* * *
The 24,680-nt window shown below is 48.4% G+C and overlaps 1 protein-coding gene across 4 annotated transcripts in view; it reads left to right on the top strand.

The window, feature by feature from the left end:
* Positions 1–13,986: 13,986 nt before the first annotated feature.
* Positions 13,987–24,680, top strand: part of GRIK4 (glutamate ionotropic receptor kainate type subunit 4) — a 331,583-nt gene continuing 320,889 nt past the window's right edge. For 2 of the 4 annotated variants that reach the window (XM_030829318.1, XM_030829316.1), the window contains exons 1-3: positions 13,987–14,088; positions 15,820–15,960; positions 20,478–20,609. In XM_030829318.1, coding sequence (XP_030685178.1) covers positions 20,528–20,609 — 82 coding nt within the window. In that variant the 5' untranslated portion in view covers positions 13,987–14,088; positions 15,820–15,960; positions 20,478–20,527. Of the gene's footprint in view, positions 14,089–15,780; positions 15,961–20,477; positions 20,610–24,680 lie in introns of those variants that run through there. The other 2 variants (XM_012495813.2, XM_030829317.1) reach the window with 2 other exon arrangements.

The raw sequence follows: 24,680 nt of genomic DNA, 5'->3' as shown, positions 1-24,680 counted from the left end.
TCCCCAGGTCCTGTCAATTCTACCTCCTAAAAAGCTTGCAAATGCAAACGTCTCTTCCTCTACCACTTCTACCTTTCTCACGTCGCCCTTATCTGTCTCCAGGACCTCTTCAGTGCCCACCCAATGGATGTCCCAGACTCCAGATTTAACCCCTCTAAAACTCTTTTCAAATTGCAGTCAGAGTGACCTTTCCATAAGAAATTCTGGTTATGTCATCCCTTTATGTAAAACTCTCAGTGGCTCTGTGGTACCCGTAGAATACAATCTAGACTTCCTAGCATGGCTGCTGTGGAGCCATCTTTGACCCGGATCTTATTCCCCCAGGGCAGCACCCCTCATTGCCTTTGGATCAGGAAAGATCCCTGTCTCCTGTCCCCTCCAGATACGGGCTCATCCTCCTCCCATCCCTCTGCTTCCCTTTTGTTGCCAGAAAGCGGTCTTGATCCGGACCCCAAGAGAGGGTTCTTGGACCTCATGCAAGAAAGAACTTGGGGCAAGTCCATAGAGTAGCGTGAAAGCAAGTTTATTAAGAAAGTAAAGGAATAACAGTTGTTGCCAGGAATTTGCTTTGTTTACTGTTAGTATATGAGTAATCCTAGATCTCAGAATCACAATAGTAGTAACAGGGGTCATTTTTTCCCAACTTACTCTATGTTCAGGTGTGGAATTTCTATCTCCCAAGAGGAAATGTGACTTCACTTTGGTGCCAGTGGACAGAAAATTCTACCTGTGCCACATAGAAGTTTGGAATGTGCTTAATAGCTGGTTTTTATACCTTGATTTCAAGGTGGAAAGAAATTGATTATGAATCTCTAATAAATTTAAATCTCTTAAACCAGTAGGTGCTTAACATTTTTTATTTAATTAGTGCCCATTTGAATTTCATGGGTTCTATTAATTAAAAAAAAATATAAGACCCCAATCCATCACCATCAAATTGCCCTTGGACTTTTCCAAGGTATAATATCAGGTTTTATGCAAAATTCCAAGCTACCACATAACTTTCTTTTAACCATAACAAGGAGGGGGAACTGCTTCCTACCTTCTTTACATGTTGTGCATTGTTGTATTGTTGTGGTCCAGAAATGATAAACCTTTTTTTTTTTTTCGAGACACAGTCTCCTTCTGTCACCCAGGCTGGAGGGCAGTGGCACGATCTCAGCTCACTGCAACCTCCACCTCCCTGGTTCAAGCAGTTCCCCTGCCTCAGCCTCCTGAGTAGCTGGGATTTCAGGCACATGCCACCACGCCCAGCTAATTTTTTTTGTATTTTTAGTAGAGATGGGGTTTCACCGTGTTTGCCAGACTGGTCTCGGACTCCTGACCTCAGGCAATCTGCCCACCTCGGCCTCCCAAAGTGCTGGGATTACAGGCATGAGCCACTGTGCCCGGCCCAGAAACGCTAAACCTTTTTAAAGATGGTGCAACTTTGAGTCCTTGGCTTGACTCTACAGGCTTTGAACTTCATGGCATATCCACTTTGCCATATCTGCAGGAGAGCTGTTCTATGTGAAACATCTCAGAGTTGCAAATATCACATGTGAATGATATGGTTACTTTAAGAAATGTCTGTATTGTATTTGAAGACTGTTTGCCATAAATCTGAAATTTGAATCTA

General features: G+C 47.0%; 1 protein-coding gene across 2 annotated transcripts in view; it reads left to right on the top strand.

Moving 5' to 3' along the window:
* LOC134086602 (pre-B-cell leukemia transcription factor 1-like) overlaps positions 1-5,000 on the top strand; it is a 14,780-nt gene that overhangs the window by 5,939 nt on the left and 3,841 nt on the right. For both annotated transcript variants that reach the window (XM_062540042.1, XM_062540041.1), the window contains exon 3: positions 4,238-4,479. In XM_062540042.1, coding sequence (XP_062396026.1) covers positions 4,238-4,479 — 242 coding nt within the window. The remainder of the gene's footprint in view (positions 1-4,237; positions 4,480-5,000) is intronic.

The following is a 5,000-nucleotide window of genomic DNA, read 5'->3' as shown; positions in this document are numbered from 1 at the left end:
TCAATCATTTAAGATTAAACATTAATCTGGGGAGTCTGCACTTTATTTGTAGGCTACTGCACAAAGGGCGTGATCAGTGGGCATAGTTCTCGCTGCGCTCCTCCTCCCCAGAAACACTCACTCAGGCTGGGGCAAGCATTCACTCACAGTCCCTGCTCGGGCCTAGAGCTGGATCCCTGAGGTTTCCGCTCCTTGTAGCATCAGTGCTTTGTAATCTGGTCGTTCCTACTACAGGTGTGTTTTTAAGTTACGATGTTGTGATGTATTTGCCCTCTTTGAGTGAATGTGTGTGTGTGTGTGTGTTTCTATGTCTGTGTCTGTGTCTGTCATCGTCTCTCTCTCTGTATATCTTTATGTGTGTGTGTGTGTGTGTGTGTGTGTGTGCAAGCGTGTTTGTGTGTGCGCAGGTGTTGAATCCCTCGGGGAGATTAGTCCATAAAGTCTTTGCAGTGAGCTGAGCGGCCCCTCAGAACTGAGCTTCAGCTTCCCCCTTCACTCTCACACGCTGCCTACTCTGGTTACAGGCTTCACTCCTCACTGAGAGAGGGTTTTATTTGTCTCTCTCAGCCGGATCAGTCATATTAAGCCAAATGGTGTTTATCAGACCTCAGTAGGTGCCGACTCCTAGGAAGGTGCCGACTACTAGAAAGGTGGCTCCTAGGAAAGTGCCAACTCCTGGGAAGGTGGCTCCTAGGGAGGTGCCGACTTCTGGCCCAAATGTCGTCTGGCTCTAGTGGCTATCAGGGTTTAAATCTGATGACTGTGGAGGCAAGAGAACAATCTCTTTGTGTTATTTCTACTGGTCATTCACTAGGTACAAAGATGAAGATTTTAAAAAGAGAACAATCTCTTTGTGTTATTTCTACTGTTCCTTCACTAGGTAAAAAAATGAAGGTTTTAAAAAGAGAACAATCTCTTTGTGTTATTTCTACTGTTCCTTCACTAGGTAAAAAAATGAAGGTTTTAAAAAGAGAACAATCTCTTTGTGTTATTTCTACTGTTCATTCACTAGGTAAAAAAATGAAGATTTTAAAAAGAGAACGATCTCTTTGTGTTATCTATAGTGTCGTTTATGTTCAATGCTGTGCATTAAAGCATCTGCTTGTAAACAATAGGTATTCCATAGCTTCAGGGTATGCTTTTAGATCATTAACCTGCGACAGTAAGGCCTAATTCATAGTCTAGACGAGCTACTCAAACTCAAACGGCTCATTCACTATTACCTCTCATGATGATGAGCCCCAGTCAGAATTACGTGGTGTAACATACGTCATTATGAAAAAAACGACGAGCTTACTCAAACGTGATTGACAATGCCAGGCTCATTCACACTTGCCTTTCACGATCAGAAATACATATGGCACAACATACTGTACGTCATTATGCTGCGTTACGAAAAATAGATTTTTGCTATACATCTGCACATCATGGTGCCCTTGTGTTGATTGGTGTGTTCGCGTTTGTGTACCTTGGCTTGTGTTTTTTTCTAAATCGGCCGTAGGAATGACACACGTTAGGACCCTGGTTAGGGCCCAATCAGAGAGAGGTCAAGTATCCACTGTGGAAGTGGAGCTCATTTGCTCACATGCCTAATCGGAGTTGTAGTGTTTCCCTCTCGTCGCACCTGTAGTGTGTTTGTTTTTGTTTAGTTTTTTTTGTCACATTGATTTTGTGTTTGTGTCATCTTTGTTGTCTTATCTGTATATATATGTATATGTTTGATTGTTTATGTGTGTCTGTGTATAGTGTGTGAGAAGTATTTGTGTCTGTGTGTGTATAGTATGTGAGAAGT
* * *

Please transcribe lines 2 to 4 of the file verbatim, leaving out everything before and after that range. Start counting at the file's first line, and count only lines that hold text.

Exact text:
The window, feature by feature from the left end:
* Positions 1–13,986: 13,986 nt before the first annotated feature.
* Positions 13,987–24,680, top strand: part of GRIK4 (glutamate ionotropic receptor kainate type subunit 4) — a 331,583-nt gene continuing 320,889 nt past the window's right edge. For 2 of the 4 annotated variants that reach the window (XM_030829318.1, XM_030829316.1), the window contains exons 1-3: positions 13,987–14,088; positions 15,820–15,960; positions 20,478–20,609. In XM_030829318.1, coding sequence (XP_030685178.1) covers positions 20,528–20,609 — 82 coding nt within the window. In that variant the 5' untranslated portion in view covers positions 13,987–14,088; positions 15,820–15,960; positions 20,478–20,527. Of the gene's footprint in view, positions 14,089–15,780; positions 15,961–20,477; positions 20,610–24,680 lie in introns of those variants that run through there. The other 2 variants (XM_012495813.2, XM_030829317.1) reach the window with 2 other exon arrangements.